One can find more instance of “geonomists” (rent-tracking economists) doing what land-lacking economists could not do -- predict accurately -- but these several examples should suffice to suggest that is possible to understand economies and for society to apply a policy to create economic justice.

Editor Jeffery J. Smith runs the Forum on Geonomics.

Also see:

http://www.progress.org/2010/obama.htm

http://www.progress.org/2010/pollute.htm

http://www.progress.org/2009/renttax.htm

What are your views? Share your opinions with The Progress Report:

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Check this box if you'd like to receive occasional Economic Justice announcements via email. No more than one every three weeks on average.

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Just Because You Don't Like Something Online, Doesn't Mean We Should Blame Third Parties | View Clip
03/08/2011
AltAssets.net

Last Thursday and Friday were a pair of very interesting conferences about secondary liability in the Bay Area. On Thursday, there was a one day event all about secondary liability, and on Friday there was the (already mentioned) one day symposium all about Section 230 (which is a law having to do with secondary liability) put on by the High Tech Law Institute at Santa Clara University. This is a big and important topic -- even if it may sound boring if you don't follow specific legal issues. As multiple people pointed out at both events, having strong protections against secondary liability are a large part of what allowed the internet to become so successful. Without these kinds of pro...

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Religion and Spirituality Conference | View Clip
03/08/2011
Columbia Patch

Location: Loyola College
8890 McGaw Rd, Columbia, MD When:
Daily
Loyola University Maryland's department of pastoral counseling will co-host the ninth annual Mid-Year Conference on Religion and Spirituality with Division 36 (Psychology of Religion) of the American Psychological Association.


The event takes place Friday and Saturday, April 15 and 16, at Loyola's Graduate Center – Columbia Campus. Pre-conference seminars will be held on April 14.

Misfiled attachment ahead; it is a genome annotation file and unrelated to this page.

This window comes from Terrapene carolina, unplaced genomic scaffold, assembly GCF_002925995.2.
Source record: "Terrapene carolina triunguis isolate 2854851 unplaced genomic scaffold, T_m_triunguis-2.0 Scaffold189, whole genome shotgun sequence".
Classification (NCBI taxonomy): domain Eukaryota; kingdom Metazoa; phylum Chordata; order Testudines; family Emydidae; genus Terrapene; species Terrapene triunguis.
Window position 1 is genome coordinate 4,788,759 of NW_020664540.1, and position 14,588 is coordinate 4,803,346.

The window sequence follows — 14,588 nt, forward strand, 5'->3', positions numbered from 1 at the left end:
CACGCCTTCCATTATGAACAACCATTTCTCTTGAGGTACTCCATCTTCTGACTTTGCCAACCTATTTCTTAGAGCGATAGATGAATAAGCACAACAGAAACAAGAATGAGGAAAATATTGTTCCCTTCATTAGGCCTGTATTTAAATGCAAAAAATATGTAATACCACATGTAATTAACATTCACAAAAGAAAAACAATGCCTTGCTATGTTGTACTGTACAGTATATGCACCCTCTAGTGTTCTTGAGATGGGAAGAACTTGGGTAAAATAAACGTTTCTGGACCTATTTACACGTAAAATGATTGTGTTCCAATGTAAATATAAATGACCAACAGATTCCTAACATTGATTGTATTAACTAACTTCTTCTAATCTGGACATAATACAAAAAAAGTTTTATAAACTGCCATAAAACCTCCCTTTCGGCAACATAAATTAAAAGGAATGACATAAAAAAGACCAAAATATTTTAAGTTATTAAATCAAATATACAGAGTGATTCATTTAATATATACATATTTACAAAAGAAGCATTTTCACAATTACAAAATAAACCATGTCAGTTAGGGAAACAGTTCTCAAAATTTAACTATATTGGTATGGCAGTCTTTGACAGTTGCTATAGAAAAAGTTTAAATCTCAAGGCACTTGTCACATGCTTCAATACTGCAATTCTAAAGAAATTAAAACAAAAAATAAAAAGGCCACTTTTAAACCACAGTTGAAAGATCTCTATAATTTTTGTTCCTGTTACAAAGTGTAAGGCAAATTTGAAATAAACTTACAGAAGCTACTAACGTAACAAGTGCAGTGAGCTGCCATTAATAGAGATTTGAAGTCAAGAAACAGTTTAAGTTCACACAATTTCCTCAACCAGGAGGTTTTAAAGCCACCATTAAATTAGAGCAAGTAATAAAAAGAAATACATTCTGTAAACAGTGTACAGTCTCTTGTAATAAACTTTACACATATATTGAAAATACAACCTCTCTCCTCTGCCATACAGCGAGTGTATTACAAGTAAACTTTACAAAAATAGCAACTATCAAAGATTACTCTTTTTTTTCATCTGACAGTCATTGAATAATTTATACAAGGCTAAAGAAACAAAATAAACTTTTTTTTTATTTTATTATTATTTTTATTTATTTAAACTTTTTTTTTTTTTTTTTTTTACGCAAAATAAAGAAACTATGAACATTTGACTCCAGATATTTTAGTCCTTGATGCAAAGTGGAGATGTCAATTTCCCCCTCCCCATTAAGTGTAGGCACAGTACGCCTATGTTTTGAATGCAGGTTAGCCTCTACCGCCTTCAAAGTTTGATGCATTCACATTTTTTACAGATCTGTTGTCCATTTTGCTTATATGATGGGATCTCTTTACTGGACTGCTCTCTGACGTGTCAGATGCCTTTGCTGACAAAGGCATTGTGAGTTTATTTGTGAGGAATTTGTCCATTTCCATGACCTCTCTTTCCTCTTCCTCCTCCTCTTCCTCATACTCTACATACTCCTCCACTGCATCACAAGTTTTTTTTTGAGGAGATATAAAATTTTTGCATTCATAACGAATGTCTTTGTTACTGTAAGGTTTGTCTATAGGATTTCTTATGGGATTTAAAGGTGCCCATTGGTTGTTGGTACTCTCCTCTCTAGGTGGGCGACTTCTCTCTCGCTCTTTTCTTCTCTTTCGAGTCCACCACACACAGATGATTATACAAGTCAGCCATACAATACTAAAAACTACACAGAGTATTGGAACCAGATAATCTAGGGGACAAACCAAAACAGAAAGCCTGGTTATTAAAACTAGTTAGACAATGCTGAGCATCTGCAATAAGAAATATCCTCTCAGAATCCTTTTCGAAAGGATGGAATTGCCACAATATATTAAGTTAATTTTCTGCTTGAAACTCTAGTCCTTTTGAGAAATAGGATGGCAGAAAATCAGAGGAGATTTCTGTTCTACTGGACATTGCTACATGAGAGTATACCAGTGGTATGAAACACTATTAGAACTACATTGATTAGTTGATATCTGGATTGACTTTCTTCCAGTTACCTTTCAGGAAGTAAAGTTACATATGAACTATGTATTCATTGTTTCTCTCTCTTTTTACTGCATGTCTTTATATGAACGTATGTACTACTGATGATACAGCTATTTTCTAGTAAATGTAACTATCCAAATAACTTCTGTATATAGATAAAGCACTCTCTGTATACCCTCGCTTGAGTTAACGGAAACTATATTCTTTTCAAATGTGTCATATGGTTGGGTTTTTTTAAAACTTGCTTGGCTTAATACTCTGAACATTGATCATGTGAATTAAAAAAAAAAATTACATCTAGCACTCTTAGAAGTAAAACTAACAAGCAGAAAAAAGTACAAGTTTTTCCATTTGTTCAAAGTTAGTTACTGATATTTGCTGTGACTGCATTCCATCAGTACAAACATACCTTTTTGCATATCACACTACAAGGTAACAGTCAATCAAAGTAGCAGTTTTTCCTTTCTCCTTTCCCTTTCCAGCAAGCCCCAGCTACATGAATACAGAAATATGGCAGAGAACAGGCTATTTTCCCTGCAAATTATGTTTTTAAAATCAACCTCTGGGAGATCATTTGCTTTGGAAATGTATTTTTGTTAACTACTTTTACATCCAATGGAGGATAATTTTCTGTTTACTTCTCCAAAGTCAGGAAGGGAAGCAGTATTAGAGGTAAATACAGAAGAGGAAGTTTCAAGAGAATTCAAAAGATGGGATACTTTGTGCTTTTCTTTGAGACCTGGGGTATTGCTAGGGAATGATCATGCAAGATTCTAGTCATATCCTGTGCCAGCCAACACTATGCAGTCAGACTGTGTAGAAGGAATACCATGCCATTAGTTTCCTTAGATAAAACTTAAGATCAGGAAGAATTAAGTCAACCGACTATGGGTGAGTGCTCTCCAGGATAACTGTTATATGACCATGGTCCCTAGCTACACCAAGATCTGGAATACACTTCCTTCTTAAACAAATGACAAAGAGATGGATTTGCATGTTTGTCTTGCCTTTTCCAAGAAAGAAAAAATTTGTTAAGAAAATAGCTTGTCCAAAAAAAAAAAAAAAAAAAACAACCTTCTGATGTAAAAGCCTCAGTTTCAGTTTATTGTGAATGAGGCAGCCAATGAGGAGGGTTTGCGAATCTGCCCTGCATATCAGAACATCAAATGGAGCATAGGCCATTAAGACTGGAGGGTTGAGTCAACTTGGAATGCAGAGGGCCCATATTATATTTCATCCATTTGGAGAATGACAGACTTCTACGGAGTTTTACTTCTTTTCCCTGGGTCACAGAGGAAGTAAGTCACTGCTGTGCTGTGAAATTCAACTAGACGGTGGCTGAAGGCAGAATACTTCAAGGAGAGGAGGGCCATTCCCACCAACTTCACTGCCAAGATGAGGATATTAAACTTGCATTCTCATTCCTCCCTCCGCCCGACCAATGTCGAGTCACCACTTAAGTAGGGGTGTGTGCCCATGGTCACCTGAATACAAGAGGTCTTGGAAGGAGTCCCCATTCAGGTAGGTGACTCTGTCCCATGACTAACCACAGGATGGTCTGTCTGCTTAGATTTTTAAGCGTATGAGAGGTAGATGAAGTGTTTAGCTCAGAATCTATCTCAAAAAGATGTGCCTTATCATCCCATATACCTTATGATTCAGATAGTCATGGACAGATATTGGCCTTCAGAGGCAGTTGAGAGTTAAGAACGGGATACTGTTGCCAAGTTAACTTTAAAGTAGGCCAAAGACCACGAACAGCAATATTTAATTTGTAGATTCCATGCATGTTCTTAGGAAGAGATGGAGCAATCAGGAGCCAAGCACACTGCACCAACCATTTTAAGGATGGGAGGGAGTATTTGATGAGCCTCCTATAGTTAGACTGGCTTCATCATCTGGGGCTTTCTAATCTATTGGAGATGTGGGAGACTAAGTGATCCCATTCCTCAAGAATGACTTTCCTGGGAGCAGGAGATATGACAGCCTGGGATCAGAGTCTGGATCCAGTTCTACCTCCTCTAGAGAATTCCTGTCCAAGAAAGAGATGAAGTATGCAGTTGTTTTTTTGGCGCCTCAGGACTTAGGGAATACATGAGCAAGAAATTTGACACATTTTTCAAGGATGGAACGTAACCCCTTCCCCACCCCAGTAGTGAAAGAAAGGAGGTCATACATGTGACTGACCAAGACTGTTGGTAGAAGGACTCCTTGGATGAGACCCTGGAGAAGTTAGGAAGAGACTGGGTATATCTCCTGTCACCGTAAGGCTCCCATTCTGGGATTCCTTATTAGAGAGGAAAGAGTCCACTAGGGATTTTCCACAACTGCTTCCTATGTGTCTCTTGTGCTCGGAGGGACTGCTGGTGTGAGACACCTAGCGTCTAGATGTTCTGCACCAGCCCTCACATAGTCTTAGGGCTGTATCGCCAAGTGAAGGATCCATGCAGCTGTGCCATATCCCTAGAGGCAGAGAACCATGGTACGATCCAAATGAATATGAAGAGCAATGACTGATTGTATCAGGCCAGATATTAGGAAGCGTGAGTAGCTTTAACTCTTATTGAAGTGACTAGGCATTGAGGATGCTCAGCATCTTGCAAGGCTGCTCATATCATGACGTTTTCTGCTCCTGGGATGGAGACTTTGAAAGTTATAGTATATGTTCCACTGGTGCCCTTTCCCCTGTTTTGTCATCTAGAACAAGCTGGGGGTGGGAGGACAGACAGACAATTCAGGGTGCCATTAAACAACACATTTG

The nation's only professional conference focused on research in religion and spirituality, the conference provides a supportive academic forum where professionals can discuss the latest research findings and scientific advances in the field.


Session topics range from “The Role of Individual Differences in Understanding Self and God,” “Prayer and Wellbeing among Cancer Patients,” “Multicultural Issues in Spirituality,” and “Globalization and Ethical Practice.”


Thomas Plante, Ph.D., professor of psychology at Santa Clara University, will offer the conference's presidential address. Other participating speakers include Roy Baumister, Ph.D., the Eppes Prominent Professor of Psychology and head of the social psychology graduate program at Florida State University, who will present “Toward a Scientific Theory of Free Will,” and Paul Costa, Ph.D., professor of mental health at the Johns Hopkins Bloomberg School of Public Health, who will present “The Five-Factor Model and Five-Factor Theory of Personality in Understanding and Researching Constructs of Religiousness and Spirituality.”


For more information, including costs, accommodation details, and sponsorship opportunities, please visit  www.loyola.edu/pastoralcounseling/myc , e-mail  mcdaniels@loyola.edu , or call 410-617-7608
Website: http://www.loyola.edu/pastoralcounseling/myc Phone: 410-617-7608 Email: mcdaniels@loyola.edu

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Have You Earned the Right to Lead? | View Clip